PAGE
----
Guidelines Could Reduce Skin Cancer Over-Diagnosis
New rules separate out normal pigment cells from deadly melanomas
MONDAY, July 17, 2006 (HealthDay News) -- Not only is melanoma over-diagnosed, experts say, but there may be a more sensitive way to distinguish between this treacherous cancer and normal skin.
A team of researchers from the Mayo Clinic and the University of Pittsburgh Medical Center, publishing in the July issue of Archives of Dermatology, have characterized the differences between melanocytes (pigment-producing cells) in normal, sun-exposed skin and those in diseased tissue.
This information, they said, could be used to pinpoint actual cases of melanoma.
The study's lead researcher believes a fear of malpractice lawsuits causes many doctors to become overcautious and over-diagnose skin cancer.
"We live in a very litigious society with a lot of defensive medicine," said Dr. Ali Hendi, an assistant professor of dermatology at the Mayo Clinic in Jacksonville, Fl. "If a pathologist is looking under microscope [with these new guidelines], he is not going to feel that urge to overcall it," he reasoned.
Others are not so sure.
"It's interesting, but it's not something that will suddenly change practice," said Dr. Vijay Trisal, assistant professor of surgical oncology at City of Hope Cancer Center in Duarte, Calif.
Melanoma, which arises from melanocytes, is a particularly virulent form of cancer. It makes up 4 percent of skin cancer diagnoses and yet accounts for almost all skin cancer deaths.
According to the American Cancer Society, roughly 62,000 Americans will be diagnosed with melanoma this year, and more than 7,900 will die as a result.
Melanoma appears to be a growing problem in the United States. Diagnoses are up by a factor of 15 over the last 50 years but there has been considerable controversy over whether these diagnoses represent "true" melanoma.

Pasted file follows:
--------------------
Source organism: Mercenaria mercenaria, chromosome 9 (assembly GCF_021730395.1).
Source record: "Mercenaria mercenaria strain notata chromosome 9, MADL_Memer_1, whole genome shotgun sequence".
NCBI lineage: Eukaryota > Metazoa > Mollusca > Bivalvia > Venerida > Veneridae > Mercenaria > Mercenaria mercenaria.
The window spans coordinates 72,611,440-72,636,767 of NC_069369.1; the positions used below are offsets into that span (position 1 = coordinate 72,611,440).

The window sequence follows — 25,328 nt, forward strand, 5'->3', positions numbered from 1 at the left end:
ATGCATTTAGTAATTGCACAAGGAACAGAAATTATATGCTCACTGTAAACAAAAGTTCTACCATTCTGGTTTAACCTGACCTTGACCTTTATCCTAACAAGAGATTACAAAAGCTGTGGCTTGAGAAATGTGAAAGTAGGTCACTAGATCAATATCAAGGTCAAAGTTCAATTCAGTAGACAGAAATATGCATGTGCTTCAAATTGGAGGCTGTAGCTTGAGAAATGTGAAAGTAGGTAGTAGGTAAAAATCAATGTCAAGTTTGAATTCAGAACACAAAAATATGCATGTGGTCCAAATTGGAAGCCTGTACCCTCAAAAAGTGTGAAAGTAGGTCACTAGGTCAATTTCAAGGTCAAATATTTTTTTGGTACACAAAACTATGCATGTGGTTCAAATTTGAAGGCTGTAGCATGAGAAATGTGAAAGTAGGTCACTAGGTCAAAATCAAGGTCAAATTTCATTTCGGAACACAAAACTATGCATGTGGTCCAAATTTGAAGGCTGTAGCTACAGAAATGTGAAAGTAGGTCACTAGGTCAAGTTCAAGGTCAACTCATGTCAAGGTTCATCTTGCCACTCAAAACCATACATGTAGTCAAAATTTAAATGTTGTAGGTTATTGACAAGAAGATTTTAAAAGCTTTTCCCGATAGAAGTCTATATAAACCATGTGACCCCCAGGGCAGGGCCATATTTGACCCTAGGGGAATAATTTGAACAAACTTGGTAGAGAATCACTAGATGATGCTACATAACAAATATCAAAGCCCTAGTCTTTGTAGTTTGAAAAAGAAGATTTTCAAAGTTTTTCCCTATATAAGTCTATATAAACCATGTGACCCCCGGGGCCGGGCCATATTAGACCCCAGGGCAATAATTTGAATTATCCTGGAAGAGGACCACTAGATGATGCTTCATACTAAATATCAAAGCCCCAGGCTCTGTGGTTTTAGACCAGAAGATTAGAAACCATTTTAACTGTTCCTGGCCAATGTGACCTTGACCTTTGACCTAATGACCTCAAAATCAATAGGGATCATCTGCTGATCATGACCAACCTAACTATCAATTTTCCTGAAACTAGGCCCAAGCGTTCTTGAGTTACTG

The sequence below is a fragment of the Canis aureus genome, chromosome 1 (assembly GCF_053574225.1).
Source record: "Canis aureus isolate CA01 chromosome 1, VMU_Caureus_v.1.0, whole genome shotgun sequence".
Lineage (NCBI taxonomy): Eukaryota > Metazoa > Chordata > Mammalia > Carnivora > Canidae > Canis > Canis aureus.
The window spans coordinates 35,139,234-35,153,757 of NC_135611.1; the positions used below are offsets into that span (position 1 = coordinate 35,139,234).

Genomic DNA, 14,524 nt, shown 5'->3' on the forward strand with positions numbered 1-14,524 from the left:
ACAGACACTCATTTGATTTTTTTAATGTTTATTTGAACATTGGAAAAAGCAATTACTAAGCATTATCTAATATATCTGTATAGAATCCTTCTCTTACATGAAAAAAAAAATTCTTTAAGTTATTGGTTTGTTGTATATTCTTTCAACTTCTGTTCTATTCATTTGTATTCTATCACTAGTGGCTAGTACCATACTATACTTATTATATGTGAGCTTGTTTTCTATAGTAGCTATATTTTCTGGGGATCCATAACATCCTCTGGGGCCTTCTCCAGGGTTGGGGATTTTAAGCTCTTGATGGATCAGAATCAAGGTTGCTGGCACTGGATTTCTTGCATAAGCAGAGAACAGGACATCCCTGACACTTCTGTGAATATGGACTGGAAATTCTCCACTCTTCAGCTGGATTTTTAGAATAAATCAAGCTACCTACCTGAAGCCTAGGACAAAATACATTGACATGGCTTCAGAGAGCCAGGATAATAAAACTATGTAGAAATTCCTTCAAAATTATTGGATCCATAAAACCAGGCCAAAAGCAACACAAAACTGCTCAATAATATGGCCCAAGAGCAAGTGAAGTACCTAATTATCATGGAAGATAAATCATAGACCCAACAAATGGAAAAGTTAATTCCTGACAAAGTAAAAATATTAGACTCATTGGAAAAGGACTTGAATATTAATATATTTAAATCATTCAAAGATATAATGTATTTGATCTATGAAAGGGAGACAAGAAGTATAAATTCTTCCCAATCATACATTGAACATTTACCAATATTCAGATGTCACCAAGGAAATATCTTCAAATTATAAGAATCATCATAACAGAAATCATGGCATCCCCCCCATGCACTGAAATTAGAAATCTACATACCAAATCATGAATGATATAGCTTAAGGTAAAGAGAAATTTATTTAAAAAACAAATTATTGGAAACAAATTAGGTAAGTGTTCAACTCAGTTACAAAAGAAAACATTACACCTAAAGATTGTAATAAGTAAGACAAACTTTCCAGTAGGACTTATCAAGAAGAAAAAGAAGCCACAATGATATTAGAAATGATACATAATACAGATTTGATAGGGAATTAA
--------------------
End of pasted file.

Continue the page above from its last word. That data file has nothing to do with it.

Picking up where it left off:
The authors of this study wanted to distinguish early "real" melanoma or melanoma in situ, from normal sun-damaged skin by quantifying the characteristics of melanocytes in face and neck skin that had been subjected to chronic sun-exposure.
"Chronic sun exposure increases the number of melanocytes and there has been this gray zone where pathologists had a hard time differentiating chronically sun-exposed skin vs. very early melanoma," Hendi explained. "That's been the quandary. We decided to define what is normal."
To that end, Hendi and his colleagues looked at healthy tissue samples from 132 Caucasian patients who were undergoing Mohs surgery for non-melanoma skin cancers of the face and neck.
Mohs surgery involves removing just the diseased areas of the skin and analyzing it under a microscope so as to be able to curtail surgery as soon as the edge of the diseased tissue is reached.
The tissue samples were stained with MART-1 (melanoma antigen recognized by T cells 1 staining) immunostain, which stains only melanocytes.
"Surprisingly, when we did the study we found that a lot of the features that were previously attributed to early melanoma were actually found in normal skin," Hendi said. "That includes having several melanocytes side by side, called confluence, and having melanocytes going down the hair follicle."
"Now there is an objective measure for pathologists or Mohs surgeons," Hendi added. "We've defined what is normal."
Hendi said that he was already using these guidelines in his practice.
But, for others, the proof is not quite there.
Trisal contended, first of all, that, "I don't think we're over-diagnosing melanoma. It depends on what your benchmark is." He added that, "the main issue is whether these things that we over-diagnose behave like melanoma or like normal skin? It's not logical to be paranoid and chip off everything, everything, everything -- but missing a melanoma can be disastrous."
For more on melanoma, visit the Skin Cancer Foundation.